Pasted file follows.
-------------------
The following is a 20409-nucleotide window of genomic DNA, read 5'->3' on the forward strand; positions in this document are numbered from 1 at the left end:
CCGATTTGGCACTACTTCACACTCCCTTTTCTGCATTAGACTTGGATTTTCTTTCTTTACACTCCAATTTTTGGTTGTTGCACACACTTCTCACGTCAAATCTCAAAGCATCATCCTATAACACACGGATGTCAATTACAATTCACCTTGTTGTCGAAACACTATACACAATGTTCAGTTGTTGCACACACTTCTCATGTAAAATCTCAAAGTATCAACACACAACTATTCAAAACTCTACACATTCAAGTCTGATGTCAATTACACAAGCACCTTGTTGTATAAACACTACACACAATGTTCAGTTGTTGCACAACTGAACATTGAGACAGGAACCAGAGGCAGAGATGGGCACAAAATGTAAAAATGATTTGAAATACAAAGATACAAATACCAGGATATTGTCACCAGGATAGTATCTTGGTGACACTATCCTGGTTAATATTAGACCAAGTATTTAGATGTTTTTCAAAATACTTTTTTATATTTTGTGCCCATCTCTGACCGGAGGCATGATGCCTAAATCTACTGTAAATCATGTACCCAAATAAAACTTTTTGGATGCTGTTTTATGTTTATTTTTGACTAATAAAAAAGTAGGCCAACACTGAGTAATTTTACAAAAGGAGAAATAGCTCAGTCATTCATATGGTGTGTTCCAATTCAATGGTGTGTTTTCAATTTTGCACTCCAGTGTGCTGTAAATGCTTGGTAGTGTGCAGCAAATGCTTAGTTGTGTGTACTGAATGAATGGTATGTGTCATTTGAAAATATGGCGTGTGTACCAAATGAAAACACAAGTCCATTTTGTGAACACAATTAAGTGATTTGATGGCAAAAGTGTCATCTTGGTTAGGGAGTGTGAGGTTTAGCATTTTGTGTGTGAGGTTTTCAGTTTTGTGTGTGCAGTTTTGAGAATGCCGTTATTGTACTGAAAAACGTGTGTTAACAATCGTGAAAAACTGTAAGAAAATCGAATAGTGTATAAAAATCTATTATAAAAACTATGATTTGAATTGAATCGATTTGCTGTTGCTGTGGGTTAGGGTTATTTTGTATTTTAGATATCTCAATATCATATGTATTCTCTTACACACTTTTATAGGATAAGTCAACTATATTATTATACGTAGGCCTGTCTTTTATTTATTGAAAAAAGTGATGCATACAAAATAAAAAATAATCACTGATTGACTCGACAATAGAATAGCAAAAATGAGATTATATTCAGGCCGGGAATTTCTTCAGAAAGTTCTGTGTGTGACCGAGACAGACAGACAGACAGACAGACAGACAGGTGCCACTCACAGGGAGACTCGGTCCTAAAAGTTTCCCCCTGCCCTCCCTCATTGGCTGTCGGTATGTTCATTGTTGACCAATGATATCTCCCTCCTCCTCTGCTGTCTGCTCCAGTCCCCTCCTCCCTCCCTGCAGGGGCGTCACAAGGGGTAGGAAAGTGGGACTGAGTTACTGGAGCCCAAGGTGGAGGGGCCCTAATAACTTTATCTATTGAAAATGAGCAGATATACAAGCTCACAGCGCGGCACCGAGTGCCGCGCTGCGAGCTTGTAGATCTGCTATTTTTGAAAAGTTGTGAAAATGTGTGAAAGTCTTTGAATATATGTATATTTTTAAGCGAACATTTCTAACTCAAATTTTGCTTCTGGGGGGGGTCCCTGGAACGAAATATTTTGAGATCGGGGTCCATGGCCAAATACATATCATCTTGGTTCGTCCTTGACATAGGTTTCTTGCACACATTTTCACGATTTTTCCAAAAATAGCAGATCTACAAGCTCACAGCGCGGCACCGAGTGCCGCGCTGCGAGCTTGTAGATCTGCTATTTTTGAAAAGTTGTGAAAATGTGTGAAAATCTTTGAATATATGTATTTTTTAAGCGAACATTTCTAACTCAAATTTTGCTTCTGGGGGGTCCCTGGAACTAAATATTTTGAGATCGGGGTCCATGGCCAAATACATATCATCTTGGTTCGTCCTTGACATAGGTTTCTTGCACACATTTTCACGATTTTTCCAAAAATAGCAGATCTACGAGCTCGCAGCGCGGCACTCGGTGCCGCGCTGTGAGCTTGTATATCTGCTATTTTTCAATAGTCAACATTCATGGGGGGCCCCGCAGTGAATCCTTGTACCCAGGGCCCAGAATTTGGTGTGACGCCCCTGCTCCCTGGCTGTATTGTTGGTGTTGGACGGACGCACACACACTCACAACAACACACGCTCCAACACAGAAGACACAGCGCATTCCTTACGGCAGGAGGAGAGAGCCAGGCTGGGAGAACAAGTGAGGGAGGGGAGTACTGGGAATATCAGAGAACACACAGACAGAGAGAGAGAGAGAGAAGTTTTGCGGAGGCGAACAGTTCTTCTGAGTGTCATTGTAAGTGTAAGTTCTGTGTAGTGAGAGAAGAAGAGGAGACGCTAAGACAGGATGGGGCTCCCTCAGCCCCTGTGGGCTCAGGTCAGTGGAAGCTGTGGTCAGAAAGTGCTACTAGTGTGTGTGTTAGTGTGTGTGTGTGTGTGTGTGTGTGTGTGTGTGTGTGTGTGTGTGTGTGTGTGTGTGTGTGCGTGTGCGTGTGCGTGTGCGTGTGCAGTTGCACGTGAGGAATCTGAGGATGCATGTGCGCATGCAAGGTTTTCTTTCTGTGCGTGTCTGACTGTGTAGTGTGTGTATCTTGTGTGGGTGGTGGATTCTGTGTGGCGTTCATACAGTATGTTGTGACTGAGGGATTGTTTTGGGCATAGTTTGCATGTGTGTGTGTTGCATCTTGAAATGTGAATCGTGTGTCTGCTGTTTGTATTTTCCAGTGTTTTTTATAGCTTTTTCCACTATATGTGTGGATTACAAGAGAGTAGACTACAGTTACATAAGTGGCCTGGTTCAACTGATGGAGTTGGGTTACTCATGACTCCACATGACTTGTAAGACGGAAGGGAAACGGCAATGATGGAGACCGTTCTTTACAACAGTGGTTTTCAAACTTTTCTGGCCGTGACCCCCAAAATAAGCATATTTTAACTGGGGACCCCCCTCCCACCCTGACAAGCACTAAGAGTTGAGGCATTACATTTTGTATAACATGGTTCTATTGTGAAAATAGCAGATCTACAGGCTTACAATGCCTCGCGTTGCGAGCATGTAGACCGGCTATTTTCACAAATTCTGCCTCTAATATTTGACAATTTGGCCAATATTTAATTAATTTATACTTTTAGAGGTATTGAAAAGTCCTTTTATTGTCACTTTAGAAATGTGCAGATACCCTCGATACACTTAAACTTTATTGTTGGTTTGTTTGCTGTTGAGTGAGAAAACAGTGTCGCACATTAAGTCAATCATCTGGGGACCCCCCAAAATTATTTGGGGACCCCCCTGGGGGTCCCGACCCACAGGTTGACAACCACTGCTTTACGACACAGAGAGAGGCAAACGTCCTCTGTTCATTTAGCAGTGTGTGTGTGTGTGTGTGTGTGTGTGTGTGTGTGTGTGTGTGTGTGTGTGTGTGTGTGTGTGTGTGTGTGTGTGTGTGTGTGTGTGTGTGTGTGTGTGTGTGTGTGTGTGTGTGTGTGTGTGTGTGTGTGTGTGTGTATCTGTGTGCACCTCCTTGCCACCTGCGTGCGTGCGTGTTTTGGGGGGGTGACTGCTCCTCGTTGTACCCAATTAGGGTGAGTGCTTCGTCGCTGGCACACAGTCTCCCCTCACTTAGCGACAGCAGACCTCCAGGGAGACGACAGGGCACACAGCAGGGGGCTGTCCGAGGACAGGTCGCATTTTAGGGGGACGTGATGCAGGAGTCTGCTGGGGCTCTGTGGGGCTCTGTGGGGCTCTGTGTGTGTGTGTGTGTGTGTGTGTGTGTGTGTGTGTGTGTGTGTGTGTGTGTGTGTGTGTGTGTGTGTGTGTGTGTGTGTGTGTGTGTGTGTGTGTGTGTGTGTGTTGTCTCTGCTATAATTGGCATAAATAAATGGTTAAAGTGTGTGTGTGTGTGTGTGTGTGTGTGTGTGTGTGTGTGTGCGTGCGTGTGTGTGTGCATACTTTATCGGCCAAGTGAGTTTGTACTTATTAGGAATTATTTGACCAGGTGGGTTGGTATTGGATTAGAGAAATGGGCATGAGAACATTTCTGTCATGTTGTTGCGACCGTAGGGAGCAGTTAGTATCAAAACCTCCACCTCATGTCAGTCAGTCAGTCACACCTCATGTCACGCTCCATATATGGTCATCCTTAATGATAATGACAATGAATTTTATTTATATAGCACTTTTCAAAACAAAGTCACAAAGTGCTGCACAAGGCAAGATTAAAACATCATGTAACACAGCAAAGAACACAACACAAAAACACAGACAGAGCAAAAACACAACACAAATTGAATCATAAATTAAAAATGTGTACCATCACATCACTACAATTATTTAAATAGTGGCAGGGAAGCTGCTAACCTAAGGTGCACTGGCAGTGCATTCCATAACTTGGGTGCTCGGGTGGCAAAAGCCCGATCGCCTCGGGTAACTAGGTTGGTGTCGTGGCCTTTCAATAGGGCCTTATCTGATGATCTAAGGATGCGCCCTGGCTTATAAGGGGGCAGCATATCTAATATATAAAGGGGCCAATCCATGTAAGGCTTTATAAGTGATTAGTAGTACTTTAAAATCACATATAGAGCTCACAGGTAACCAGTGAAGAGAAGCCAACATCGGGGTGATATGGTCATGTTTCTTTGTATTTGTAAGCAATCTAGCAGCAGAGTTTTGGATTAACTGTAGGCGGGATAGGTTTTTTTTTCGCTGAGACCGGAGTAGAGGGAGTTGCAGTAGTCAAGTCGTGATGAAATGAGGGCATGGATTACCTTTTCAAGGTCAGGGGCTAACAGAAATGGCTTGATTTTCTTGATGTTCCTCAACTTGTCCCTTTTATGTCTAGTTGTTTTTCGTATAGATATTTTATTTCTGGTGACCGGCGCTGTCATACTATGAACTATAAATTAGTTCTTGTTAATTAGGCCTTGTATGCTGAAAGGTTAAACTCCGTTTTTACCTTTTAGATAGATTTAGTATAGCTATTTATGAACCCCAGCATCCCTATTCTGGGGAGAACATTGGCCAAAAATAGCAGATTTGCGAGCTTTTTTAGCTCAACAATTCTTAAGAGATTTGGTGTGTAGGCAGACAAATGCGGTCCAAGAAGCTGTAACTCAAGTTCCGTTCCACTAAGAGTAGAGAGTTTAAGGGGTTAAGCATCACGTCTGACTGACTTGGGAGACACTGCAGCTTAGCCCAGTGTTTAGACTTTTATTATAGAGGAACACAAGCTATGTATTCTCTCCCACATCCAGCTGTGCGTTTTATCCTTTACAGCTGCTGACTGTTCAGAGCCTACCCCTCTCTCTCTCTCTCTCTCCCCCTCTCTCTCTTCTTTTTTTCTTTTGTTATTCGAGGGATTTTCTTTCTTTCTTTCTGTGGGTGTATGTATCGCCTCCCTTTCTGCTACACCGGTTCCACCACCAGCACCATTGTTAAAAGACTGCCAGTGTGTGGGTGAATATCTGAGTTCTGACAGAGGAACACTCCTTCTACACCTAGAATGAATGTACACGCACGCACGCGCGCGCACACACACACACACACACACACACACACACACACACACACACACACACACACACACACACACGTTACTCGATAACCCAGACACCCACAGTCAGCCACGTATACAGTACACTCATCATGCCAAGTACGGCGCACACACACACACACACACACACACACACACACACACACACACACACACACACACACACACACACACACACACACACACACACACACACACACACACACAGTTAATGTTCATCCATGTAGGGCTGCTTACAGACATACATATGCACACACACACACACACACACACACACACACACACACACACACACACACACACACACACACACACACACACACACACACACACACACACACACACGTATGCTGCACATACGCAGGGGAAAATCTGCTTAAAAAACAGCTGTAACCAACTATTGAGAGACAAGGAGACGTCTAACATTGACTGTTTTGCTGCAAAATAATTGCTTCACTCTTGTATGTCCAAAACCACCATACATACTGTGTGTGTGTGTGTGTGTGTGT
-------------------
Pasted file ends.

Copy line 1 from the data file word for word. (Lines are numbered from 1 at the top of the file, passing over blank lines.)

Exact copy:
The following is a 20409-nucleotide window of genomic DNA, read 5'->3' on the forward strand; positions in this document are numbered from 1 at the left end: